Lessons from Lincoln
After reading literally hundreds of books and articles on Abraham Lincoln for my writing projects and Lincoln Live performances, I don't expect to learn much that's new on the topic ["Lincoln to the Rescue," Nov. 5]. But your adaptation of David Von Drehle's book is an exception. It's wise, beautifully written, deeply informed, full of insights--a joy to read.
Gene Griessman, ATLANTA
One great secret of Lincoln's success was to give in or agree on everything that was of lesser importance or on which two sides had equal claim. This helped him establish himself as fair. I think that lesson could be learned by today's talking heads, who always claim everything is a victory. At the risk of being partisan--I am a Mitt Romney supporter--I saw not a Romney loss in the third debate but a Lincolnesque quality to his agreeing with Barack Obama. And I think among those who are not diehard Democrats, there was a sense that Romney carried the points he needed to carry.
kenhbradshaw1, ON TIME.COM
As a longtime professor, I appreciated your "Reinventing College" package, with essays by Romney and Obama [Oct. 29]. Unfortunately, both missed the key point of a college education: to sharpen students' minds so they become independent thinkers. Both stressed the importance only of science and engineering to serve the needs of corporations. If we don't provide equal support for liberal arts and the humanities, who will uphold and maintain our democracy?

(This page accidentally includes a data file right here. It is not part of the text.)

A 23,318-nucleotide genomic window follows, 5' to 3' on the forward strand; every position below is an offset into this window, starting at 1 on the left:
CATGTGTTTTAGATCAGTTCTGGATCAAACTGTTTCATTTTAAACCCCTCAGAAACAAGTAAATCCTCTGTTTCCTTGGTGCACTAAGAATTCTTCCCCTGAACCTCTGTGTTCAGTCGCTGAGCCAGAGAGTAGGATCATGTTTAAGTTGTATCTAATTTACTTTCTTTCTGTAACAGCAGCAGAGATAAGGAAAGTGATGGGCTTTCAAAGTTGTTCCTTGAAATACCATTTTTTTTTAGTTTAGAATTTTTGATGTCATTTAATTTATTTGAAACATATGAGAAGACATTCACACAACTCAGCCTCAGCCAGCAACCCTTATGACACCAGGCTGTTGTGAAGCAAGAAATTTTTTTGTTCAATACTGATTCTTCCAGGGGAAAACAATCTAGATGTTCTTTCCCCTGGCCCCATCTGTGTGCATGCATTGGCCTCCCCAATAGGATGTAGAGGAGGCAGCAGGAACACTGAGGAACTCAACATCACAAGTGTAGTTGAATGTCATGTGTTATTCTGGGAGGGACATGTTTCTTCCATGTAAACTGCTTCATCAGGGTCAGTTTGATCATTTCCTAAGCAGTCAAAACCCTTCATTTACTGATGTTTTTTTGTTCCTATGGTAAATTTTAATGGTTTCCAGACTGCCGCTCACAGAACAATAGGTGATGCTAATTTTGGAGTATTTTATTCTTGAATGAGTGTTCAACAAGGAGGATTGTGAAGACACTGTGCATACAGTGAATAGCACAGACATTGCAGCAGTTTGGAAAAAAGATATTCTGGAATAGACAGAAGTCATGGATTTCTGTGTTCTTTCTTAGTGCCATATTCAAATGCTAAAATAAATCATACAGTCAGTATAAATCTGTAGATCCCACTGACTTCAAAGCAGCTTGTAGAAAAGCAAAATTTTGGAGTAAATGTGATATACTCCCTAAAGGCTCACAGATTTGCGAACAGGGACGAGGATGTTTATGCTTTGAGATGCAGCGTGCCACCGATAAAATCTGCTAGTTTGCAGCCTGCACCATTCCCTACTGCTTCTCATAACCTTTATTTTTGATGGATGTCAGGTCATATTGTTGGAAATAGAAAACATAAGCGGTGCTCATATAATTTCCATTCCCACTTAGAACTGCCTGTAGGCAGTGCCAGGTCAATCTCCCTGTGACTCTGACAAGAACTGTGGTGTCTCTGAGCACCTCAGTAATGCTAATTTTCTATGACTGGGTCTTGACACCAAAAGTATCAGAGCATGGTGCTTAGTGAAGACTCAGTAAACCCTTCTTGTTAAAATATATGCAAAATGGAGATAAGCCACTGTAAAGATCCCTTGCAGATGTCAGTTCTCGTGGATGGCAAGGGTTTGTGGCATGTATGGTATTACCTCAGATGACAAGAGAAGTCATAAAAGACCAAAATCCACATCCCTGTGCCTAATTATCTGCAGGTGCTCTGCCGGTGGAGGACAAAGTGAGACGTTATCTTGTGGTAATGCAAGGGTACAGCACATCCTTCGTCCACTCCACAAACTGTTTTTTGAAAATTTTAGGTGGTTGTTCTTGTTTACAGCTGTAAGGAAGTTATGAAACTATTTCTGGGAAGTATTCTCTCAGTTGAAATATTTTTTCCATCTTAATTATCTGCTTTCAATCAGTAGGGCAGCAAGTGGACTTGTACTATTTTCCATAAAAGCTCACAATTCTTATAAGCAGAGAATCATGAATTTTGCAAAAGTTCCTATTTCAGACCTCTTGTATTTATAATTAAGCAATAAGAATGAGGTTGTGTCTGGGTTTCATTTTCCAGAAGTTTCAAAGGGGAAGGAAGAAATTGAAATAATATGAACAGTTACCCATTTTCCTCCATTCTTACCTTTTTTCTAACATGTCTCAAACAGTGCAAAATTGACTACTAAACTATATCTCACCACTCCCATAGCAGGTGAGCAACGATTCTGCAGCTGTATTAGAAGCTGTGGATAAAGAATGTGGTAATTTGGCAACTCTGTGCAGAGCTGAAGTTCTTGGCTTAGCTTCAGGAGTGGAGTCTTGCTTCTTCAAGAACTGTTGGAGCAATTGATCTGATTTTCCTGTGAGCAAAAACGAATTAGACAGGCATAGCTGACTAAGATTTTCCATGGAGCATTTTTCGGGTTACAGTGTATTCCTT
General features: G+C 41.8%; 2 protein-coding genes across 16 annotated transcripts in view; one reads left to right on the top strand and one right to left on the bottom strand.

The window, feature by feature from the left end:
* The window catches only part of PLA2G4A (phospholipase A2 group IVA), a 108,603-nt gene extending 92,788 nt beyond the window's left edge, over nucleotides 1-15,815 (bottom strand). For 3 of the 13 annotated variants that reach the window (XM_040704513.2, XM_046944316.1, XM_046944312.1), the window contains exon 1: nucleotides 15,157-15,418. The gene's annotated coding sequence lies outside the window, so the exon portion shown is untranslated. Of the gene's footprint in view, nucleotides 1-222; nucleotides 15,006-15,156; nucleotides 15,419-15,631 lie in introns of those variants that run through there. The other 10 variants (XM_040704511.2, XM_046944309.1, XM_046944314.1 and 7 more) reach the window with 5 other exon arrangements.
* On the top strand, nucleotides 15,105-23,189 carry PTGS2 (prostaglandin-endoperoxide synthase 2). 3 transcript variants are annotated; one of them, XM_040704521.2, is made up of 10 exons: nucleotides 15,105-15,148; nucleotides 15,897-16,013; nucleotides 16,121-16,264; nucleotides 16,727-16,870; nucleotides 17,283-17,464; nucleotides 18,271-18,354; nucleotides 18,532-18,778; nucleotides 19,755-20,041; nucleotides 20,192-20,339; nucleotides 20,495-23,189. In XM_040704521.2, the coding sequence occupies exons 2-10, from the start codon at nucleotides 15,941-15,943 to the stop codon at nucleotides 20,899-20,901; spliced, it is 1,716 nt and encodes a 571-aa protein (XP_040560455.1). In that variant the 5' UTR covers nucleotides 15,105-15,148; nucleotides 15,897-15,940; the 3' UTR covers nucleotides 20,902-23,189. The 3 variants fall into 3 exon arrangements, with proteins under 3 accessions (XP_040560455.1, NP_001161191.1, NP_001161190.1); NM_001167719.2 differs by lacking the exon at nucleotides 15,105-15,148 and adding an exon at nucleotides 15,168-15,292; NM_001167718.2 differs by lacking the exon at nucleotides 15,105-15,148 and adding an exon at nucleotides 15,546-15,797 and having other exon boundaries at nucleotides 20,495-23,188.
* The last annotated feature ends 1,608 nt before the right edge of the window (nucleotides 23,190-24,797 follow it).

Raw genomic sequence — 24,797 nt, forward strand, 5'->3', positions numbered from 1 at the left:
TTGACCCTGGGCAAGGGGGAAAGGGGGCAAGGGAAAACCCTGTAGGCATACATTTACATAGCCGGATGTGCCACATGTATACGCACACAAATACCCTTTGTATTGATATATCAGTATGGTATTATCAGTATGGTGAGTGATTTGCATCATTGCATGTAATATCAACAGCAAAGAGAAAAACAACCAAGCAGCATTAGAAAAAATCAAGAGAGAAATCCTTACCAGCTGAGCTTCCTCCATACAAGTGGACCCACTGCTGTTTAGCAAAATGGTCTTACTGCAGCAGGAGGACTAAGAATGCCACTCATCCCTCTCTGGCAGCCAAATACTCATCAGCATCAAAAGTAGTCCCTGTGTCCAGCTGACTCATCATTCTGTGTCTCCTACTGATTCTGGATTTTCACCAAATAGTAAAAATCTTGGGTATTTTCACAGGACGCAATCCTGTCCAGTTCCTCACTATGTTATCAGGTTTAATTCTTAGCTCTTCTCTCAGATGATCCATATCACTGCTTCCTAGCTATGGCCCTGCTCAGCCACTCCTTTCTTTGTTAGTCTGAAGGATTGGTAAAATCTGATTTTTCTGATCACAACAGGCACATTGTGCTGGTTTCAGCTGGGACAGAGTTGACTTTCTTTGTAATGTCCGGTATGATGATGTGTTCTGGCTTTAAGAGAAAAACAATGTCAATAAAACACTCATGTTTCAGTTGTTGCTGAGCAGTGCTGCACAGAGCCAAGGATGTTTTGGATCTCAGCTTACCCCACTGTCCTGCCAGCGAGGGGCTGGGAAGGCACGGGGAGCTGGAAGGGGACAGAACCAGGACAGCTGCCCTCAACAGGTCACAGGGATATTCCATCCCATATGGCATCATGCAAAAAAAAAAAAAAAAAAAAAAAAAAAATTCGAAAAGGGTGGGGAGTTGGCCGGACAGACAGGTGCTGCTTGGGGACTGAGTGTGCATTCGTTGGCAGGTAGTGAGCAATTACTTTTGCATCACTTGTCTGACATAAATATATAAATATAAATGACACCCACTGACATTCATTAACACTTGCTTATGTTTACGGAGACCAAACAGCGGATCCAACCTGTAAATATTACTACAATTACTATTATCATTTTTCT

Winberg Chai, Professor Emeritus of Political Science, University of Wyoming, LARAMIE, WYO.
The odds of a student's taking out loans vary widely from school to school. A report we released in October, "Student Debt and the Class of 2011," found that individual colleges had borrowing rates as low as 12% of students and as high as 100%, with average debt for graduates ranging from $3,000 to $50,000. A critical and still underutilized tool is Income-Based Repayment (IBR), a federal program available since 2009. IBR caps monthly payments for federal loans at a manageable share of income and forgives remaining debt after up to 25 years of payments (or as little as 10 years for those in public or nonprofit jobs). And enrolling in IBR just got easier with a new online application at studentloans.gov
Lauren Asher, President, The Institute for College Access & Success, OAKLAND, CALIF.
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